Optimizing SEO Through JavaScript and CDNs

Delays, speed bumps, and scope creep are found in almost any search optimization project. Even the most capable teams run into walls where the work grinds to a halt. The development team might have more pressing problems to handle or a code freeze could prevent any work from getting done.

This is frustrating for SEO professionals who want to improve their company’s organic search efforts while maximizing the value from their search partners. How can they make necessary code changes when the development team won’t answer their calls?

A few SEO professionals, including the team at Trinity Insight, have started to explore alternative options to affect change. By testing how Google interprets Javascript, we can use tools like Google Tag Manager (GTM) and CDN programs to improve SEO — at least until the development team has time for our projects.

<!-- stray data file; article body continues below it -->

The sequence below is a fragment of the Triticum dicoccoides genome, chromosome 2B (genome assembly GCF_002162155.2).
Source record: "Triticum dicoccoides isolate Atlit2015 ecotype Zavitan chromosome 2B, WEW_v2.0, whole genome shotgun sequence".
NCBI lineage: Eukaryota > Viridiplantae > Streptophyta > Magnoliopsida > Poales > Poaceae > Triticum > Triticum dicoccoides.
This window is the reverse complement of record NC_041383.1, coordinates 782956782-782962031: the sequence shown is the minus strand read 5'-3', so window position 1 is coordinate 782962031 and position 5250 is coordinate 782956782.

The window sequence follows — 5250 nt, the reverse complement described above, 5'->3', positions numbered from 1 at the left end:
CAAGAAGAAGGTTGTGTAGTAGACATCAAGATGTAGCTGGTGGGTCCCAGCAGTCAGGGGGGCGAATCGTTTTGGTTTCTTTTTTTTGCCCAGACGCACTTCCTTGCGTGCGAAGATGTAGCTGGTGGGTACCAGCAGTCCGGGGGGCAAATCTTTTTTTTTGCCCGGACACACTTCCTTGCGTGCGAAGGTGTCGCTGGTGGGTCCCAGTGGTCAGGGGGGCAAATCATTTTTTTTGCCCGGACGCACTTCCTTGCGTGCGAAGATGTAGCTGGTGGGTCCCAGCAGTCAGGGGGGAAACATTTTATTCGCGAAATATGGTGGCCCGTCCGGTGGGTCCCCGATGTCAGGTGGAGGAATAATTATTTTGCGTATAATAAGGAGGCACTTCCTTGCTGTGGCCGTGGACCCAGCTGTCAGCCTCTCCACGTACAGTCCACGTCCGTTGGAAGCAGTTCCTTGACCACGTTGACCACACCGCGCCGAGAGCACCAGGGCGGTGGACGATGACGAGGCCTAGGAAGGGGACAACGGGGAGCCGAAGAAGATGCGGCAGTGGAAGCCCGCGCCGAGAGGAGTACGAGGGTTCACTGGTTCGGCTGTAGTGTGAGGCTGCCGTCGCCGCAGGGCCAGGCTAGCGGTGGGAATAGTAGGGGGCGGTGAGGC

SEO Change With GTM

Google Tag Manager is one of the most marketer-friendly development tools available. You don’t need a programming degree or experience in IT to learn how to add code and tags to your site. In an article for Moz, Sam Nemzer provided a few case studies for how brands can use GTM to improve SEO through JavaScript. A few of these examples include:

  • Switchboard tags that replace “www” with “m” depending on the location (desktop or mobile) that the user is browsing from.
  • No Index tags that tell search crawlers to ignore certain pages. (Nemzer cautions users to avoid accidentally applying noindex tags to every page.)
  • Canonical tags that direct crawlers to the right pages to index instead.